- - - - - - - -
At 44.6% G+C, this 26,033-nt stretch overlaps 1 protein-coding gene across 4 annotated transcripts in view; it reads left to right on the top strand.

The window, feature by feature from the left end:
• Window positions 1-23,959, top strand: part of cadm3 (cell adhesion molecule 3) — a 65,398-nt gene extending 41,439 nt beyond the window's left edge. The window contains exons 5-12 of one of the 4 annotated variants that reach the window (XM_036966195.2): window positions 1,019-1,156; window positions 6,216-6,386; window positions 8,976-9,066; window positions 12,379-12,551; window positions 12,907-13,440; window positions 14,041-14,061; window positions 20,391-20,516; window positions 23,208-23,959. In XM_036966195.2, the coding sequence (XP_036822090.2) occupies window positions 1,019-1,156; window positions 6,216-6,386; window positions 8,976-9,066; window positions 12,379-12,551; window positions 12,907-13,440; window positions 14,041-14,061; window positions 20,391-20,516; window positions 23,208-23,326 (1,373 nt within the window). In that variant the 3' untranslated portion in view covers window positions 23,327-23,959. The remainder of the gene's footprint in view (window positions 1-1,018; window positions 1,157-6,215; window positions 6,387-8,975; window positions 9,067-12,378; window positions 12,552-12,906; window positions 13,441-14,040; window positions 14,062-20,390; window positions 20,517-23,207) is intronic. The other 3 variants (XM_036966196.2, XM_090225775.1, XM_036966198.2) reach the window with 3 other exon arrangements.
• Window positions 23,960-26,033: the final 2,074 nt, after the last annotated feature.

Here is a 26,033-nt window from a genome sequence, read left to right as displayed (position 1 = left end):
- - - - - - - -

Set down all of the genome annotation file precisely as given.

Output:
At 44.6% G+C, this 26,033-nt stretch overlaps 1 protein-coding gene across 4 annotated transcripts in view; it reads left to right on the top strand.

The window, feature by feature from the left end:
• Window positions 1-23,959, top strand: part of cadm3 (cell adhesion molecule 3) — a 65,398-nt gene extending 41,439 nt beyond the window's left edge. The window contains exons 5-12 of one of the 4 annotated variants that reach the window (XM_036966195.2): window positions 1,019-1,156; window positions 6,216-6,386; window positions 8,976-9,066; window positions 12,379-12,551; window positions 12,907-13,440; window positions 14,041-14,061; window positions 20,391-20,516; window positions 23,208-23,959. In XM_036966195.2, the coding sequence (XP_036822090.2) occupies window positions 1,019-1,156; window positions 6,216-6,386; window positions 8,976-9,066; window positions 12,379-12,551; window positions 12,907-13,440; window positions 14,041-14,061; window positions 20,391-20,516; window positions 23,208-23,326 (1,373 nt within the window). In that variant the 3' untranslated portion in view covers window positions 23,327-23,959. The remainder of the gene's footprint in view (window positions 1-1,018; window positions 1,157-6,215; window positions 6,387-8,975; window positions 9,067-12,378; window positions 12,552-12,906; window positions 13,441-14,040; window positions 14,062-20,390; window positions 20,517-23,207) is intronic. The other 3 variants (XM_036966196.2, XM_090225775.1, XM_036966198.2) reach the window with 3 other exon arrangements.
• Window positions 23,960-26,033: the final 2,074 nt, after the last annotated feature.

Here is a 26,033-nt window from a genome sequence, read left to right as displayed (position 1 = left end):